There are lots of these. Some reinforce points (or disagree). Some are checking the author’s arithmetic. Why make notes in a borrowed book? There’s not enough time to read it twice and it is unlikely you would borrow the same copy (there’s a waiting list).
Took the family to see ParaNorman the other night. I really enjoyed it (then again I love this sort of movie) – if you liked Coraline it’s along the same lines (its by the same people).
Its always a bit tricky trying to find something to watch together, especially as the kids get older but this had a good balance for adults, teenagers and younger children. There were a surprising number of people with very young children and I heard a few scared cries in the back of the theatre.
Check out the web site, the trailer is worth a watch and there’s a bunch of free downloads.
I removed Ubuntu from a Samsung NC10 yesterday, now the F4 recovery option doesn’t work. Please excuse the lack of screen shots on this Howto but I couldn’t think how to capture from the recovery manager and camera shots look rubbish.
It would appear that Samsung uses a custom Master Boot Record (MBR) – so for Grub all is well because you can choose to boot into the recovery partition and away you go. However if you have followed any of the usual guides to removing grub (such as running an XP CD to a recovery console and typing fixmbr) F4 will not launch the restore tool.
System Rescue CD is a great tool to have handy on a USB key. You can, so booting into it run this command:
Now pressing “p” should show you that the recovery partition is 1, so type “a” then “2”, “a” then “1” to make it bootable. Now write the partition table by typing “w” then reboot. At this point you will boot into the recovery manager and be able to recover but the F4 key will not still not be available at boot and of course trying to create a backup will not work either (as Windows will be booted on restart).
Once Samsung Recovery Manager III has loaded up, press Ctrl+Alt+F10 – I had no idea there was a management mode until I read this page (French) but be aware its only available from the recovery partition. It asks for a password – “secos” (without the quotes). Once in management mode, click the “Image” tab and select “Export” then “Select Location”, I used “D:”. Click “Start” and accept the dialogue box that comes up. This is a backup of the recovery partition.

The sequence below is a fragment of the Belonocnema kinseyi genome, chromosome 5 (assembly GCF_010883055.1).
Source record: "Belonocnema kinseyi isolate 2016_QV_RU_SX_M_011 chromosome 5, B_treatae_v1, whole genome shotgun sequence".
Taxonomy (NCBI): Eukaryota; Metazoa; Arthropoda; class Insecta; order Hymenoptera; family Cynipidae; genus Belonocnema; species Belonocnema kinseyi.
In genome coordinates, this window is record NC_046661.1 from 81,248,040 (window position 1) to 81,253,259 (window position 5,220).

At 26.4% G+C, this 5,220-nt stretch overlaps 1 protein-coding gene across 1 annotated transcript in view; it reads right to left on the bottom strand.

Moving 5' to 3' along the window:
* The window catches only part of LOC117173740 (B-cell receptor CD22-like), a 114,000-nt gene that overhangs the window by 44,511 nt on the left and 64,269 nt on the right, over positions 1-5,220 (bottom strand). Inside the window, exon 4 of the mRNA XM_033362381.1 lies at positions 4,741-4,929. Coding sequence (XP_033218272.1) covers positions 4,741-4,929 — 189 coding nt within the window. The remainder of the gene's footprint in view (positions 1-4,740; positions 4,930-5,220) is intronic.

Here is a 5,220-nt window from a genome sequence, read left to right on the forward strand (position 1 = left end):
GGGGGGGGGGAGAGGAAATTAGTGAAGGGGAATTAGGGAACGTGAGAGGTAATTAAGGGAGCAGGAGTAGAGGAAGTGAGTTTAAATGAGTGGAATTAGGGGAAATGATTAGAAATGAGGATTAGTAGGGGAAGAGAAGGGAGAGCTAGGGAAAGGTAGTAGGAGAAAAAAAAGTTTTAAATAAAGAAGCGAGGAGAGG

Once this stage is finished, select the “Tools” tab, insert a spare USB stick and click “Admin Tool USB”. It will format the USB stick and then install some utilities. It takes a couple of minutes. Once finished click the close button in the top right and it’ll ask if the computer should be turned off – say yes.
Boot with the USB key we just made, bringing you to a completely different recovery menu. Click “MBR Fix” and then close the application.
Now when you reboot you’ll notice that the MBR has been repaired and F4 once again boots into Recovery Manager III.
The Security Research Computer Lab at Cambridge University posted an article about industry response to a fundamental flaw in the “chip and pin” system in February. The paper, by Omar Choudary (a PhD student), highlights a flaw in the standard that permits the use of any PIN number. The University passed it to industry two months before publishing.
Now, some eight months later, the only bank known to have addressed this is Barclays. Instead of addressing the issue, the bankers’ trade association feels the best course of action is to tell the University its being irresponsible [pdf] in publishing the information! Given the Streisand Effect, is that not trying to close the stable door after the horse has bolted? The University’s response is an emphatic no, at the moment.
It is interesting that the UK Cards Association feels an offence was committed in proving the vulnerability. I would have thought they’d welcome the information, given their front page statement:
We inform and engage with stakeholders to advance the industry for the ultimate benefit of our members’ consumer and retail customers. Our work includes preventing card fraud, contributing to legislative changes, collating industry statistics and developing industry standards and best practices.
Never thought I’d have to publish this on my personal blog but I’d like to draw attention to the license:
For any CC work that you use from this site, please use the following attribution:
This work by Dougie Richardson is licensed under a Creative Commons Attribution-Non-Commercial-Share Alike 2.5 UK: Scotland License. Based on a work at http://blog.lynxworks.eu, permissions beyond the scope of this license may be available at http://blog.lynxworks.eu/about/
I chanced upon a site earlier (not linking to it – as I see no need to further their hits) where my post has been lifted verbatim and reprinted as the owner’s – with my name and as a link right at the end. It’s not asking much that if anything helps you, redistribute it under the same terms and give credit where it’s due.
Certainly don’t want to see someone else’s name attached at the top!